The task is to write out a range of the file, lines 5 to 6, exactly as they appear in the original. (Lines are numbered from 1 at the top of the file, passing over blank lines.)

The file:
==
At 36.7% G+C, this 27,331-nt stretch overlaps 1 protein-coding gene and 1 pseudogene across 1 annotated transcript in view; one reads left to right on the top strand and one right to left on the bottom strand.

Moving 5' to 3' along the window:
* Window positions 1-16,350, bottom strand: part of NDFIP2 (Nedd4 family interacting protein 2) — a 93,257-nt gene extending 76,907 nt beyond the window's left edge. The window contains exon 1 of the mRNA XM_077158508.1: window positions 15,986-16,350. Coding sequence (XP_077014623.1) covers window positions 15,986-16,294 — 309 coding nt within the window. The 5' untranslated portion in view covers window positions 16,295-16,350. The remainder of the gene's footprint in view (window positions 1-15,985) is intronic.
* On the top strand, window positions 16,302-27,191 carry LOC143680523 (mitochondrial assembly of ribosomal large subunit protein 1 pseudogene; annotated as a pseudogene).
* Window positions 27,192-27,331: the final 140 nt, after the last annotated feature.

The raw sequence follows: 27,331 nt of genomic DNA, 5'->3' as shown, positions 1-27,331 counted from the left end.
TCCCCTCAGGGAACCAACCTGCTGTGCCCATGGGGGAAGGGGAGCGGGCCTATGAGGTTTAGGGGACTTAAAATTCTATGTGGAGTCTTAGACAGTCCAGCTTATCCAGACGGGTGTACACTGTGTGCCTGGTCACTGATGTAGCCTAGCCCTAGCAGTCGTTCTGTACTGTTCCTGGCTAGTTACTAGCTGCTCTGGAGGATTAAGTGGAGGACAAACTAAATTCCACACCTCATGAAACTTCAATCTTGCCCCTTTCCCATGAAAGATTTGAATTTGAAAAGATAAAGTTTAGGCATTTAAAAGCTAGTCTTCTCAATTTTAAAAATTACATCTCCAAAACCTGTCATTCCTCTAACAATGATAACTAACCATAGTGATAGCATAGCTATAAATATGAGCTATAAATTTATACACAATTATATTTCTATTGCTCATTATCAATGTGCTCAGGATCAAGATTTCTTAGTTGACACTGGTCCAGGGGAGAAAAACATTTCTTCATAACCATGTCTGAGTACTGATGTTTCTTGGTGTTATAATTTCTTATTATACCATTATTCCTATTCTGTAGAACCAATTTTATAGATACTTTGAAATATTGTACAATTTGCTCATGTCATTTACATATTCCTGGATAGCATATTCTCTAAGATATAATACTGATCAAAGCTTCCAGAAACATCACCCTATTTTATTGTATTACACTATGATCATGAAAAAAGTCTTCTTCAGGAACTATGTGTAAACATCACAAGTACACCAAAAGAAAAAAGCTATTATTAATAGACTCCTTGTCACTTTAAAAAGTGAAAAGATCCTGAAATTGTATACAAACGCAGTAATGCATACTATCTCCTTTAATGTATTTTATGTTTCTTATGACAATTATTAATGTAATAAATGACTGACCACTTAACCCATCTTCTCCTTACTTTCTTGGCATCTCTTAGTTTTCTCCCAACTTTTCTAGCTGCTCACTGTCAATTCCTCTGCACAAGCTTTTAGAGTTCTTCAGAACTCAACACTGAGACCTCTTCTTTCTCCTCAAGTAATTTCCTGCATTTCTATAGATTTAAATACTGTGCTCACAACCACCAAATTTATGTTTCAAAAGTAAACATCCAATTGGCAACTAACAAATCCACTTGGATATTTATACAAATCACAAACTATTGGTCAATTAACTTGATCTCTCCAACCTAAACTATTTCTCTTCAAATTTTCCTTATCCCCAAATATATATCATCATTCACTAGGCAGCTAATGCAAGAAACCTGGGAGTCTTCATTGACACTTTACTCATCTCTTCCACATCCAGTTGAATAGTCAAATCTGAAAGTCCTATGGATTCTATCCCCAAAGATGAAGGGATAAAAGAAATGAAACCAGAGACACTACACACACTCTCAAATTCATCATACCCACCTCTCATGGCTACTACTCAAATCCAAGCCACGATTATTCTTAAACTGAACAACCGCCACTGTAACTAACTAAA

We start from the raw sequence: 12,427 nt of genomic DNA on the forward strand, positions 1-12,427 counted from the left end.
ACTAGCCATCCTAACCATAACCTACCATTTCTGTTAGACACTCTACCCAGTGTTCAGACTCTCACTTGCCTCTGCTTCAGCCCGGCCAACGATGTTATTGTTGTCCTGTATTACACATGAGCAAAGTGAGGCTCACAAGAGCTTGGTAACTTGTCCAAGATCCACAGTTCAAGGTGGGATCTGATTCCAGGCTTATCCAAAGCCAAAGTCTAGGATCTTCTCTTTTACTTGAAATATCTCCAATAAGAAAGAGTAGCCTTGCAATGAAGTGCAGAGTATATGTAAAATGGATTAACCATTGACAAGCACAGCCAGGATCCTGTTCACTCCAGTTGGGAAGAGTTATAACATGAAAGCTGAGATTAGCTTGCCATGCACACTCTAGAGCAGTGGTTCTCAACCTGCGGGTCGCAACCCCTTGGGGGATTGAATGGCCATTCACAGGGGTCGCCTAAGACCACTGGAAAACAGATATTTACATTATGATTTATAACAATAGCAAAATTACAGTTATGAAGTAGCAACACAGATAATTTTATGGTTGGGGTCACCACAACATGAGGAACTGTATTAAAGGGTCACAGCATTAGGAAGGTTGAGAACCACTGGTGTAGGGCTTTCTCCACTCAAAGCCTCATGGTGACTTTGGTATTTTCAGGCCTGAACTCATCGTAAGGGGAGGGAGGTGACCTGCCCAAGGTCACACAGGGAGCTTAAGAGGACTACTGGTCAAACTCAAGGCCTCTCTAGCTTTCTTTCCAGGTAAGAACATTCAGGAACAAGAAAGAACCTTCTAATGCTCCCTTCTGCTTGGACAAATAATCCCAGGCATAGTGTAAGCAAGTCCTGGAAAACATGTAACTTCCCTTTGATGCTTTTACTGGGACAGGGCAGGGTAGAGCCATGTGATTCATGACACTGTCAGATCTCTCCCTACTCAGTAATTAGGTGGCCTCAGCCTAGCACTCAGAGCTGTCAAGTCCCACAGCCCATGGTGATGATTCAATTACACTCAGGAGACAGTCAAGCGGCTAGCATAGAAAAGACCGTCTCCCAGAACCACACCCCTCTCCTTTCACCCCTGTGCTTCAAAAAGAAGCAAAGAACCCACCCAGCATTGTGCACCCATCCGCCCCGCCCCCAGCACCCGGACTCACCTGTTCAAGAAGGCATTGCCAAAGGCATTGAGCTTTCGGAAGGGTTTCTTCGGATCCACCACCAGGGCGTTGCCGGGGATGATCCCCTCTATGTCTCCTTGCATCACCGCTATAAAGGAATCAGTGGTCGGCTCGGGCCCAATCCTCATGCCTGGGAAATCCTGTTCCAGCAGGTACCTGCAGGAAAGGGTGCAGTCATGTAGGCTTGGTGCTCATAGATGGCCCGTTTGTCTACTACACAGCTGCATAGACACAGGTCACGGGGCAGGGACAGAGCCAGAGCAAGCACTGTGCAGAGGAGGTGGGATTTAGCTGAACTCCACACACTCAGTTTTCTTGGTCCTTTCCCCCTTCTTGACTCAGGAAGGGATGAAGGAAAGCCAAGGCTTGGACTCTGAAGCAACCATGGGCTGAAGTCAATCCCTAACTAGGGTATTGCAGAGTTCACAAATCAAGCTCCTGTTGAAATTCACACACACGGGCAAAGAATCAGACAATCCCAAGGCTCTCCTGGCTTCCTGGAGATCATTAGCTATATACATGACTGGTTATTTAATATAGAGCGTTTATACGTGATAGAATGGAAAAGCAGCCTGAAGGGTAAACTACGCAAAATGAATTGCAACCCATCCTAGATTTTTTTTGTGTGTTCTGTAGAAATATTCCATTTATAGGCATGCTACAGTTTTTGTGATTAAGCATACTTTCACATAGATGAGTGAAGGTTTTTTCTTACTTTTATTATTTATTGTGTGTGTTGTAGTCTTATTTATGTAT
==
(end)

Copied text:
* Window positions 27,192-27,331: the final 140 nt, after the last annotated feature.

The raw sequence follows: 27,331 nt of genomic DNA, 5'->3' as shown, positions 1-27,331 counted from the left end.